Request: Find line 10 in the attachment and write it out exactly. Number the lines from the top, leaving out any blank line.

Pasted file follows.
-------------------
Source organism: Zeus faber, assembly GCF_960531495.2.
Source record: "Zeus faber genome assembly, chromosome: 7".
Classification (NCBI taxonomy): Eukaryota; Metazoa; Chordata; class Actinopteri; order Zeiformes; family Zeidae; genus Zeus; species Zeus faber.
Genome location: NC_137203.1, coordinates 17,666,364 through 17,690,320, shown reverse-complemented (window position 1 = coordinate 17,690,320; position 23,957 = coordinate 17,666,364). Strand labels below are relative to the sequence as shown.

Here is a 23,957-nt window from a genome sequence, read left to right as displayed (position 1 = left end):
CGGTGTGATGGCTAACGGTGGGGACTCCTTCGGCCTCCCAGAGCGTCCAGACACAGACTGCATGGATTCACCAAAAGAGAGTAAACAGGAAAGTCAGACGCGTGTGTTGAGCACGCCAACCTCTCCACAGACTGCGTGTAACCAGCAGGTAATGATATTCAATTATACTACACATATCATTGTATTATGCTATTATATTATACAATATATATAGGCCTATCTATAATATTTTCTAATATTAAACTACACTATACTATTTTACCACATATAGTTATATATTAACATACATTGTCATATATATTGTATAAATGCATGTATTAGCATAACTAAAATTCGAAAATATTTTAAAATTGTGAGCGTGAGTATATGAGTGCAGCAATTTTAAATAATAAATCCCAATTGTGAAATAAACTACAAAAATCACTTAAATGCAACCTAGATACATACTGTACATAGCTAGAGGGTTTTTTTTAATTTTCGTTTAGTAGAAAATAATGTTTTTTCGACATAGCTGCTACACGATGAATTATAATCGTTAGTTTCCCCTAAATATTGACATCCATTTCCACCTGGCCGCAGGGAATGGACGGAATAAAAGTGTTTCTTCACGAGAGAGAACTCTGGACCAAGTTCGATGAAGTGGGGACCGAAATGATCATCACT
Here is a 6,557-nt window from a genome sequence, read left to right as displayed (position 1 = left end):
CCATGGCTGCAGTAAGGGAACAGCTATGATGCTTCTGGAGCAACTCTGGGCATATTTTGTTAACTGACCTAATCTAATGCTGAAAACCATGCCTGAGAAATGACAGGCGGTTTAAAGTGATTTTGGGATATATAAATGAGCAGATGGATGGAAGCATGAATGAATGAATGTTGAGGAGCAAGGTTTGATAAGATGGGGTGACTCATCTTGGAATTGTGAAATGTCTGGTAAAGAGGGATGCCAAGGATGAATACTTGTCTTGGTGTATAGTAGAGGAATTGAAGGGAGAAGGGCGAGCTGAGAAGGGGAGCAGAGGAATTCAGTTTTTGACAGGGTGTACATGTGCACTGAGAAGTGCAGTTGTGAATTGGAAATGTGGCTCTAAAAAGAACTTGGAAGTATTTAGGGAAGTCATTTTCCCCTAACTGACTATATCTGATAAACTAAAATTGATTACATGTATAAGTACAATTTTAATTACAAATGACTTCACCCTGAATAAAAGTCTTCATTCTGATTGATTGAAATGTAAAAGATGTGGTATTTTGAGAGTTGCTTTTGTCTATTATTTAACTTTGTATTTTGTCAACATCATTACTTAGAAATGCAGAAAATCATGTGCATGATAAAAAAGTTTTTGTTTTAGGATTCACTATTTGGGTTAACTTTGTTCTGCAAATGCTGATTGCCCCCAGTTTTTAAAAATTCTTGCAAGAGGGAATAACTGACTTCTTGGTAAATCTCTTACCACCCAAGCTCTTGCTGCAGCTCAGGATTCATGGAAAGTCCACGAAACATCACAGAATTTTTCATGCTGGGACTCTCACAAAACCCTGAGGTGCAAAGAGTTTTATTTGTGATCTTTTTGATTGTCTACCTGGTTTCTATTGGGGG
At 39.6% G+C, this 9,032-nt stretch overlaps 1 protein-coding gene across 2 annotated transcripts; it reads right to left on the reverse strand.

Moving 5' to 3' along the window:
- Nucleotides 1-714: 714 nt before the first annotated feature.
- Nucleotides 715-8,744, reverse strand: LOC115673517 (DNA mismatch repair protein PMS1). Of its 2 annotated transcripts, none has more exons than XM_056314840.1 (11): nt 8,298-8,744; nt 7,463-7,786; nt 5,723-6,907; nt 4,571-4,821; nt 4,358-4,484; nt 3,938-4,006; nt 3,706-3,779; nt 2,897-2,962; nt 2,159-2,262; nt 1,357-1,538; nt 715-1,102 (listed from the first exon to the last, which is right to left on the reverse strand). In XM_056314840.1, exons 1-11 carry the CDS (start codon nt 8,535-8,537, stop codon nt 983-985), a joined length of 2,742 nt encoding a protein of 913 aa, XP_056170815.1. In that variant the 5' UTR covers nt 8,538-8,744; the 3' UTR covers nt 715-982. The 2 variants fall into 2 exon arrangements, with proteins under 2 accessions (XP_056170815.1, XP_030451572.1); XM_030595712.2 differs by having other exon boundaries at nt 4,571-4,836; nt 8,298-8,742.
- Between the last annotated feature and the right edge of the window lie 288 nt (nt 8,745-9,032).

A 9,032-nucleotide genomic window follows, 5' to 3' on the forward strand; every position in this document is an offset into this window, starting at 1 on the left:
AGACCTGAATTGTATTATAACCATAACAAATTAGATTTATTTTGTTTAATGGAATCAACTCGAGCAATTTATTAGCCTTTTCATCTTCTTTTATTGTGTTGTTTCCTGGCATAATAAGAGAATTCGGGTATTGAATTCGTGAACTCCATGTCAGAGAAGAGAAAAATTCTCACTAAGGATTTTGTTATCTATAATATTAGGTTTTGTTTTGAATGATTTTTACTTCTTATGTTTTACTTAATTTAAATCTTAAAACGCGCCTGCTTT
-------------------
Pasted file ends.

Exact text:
Moving 5' to 3' along the window: